A few months ago, a publicist friend asked me if I knew anything about the upcoming Christina Milian reality show. I did not and I shrugged it off as something I would have no interest in. Don't get me wrong: Christina Milian is a beautiful Cuban-American singer who has many adoring fans, but I... well, I have eclectic musical tastes.I do however tune in to The Wendy Williams Show frequently enough and Wendy is a fan of Christina's. In her "hot topics," the talk show host has discussed the singer, her divorce and the adorable child she now raises, but what piqued my interest one morning, when Christina herself was Wendy's guest, was something that the host asked. "Your sister is converting to Judaism?" Suddenly, I looked up from whatever work I was doing at the time and determined that I had to find out more. I was intrigued to say the least. Liz Milian, Christina's sister and a popular chef in Los Angeles, was now going completely kosher and is in the midst of an Orthodox Jewish conversion. I watched the clips online where she visits a very Charedi (super religious orthodox Jewish) community and the one where Rabbi Block of Congregation Toras Hashem comes to kasher Christina's house where she is temporarily residing. Like a Pavlovian dog, I was panting for this particular story. I immediately began scouring the Internet for a way to get in touch with Liz and when I finally did and got a response -- well, as Liz would say when we first spoke -- Baruch Hashem! (which means "Thank God" and was her response to my "How are you?") I was thrilled.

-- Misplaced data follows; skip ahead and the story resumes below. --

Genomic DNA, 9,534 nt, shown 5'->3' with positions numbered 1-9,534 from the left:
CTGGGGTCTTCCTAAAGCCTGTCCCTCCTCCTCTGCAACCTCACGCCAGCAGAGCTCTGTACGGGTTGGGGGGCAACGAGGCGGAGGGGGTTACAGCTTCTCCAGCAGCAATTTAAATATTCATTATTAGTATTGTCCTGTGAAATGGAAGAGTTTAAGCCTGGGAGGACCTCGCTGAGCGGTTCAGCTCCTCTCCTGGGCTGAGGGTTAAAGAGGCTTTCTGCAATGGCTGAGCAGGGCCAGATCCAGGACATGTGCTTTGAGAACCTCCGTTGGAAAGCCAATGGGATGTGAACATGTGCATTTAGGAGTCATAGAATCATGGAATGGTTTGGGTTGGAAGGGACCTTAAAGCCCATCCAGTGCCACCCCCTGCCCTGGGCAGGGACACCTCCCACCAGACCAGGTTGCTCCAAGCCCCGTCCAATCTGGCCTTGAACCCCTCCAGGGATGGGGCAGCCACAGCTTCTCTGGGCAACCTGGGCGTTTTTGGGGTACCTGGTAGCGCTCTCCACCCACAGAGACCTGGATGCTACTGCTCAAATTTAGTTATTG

It is not often that orthodox Judaism is showcased on television in a positive light. Having grown up with two parents who became frum and having gone to orthodox Jewish schools myself, I am really intrigued by those who are able to show a love for this type of religious observance. It doesn't matter where I sit on the continuum of religiosity myself at present; I find it inspiring when in documentaries like Brave Miss World (which can be found on Netflix), the newly observant are able to articulate how beautiful they find the religion to be. I may have a tendency towards skepticism these days personally, but I will admit that there is nothing alluring to me about an angry atheist on a reality show (I haven't seen one yet except maybe Penn Jillette on The Celebrity Apprentice, but in that particular venue, he didn't really showcase his staunch atheism). I have heard a few podcasts about atheism and they didn't make me warm and fuzzy inside, but when a famous Israeli embraced her Jewish roots and took on full observance after years of investigating the rape she was victim to (in Brave Miss World), I understood her choice and I was touched by her convictions. While doubters exist, you don't have to be a major believer to root for the believer. Liz Milian, who dated a boy and fell in love with his religion, really sees the beauty in a religion that its own adherents sometimes question. To see that zeal on display is - as Andy Cohen of Bravo TV would say - "good for the Jews." Liz stars alongside her sister Danielle and the famous Christina each Sunday on E! (10 PM EST) in the reality series Christina Milian Turned Up. Following is my interview with Liz whose conversion process is a new scenario for the E! channel:
SW: I am always really interested in WHY people choose this religion, especially in full observance form! I heard you mention that you fell in love with religion through an ex- boyfriend. Can you explain that to us?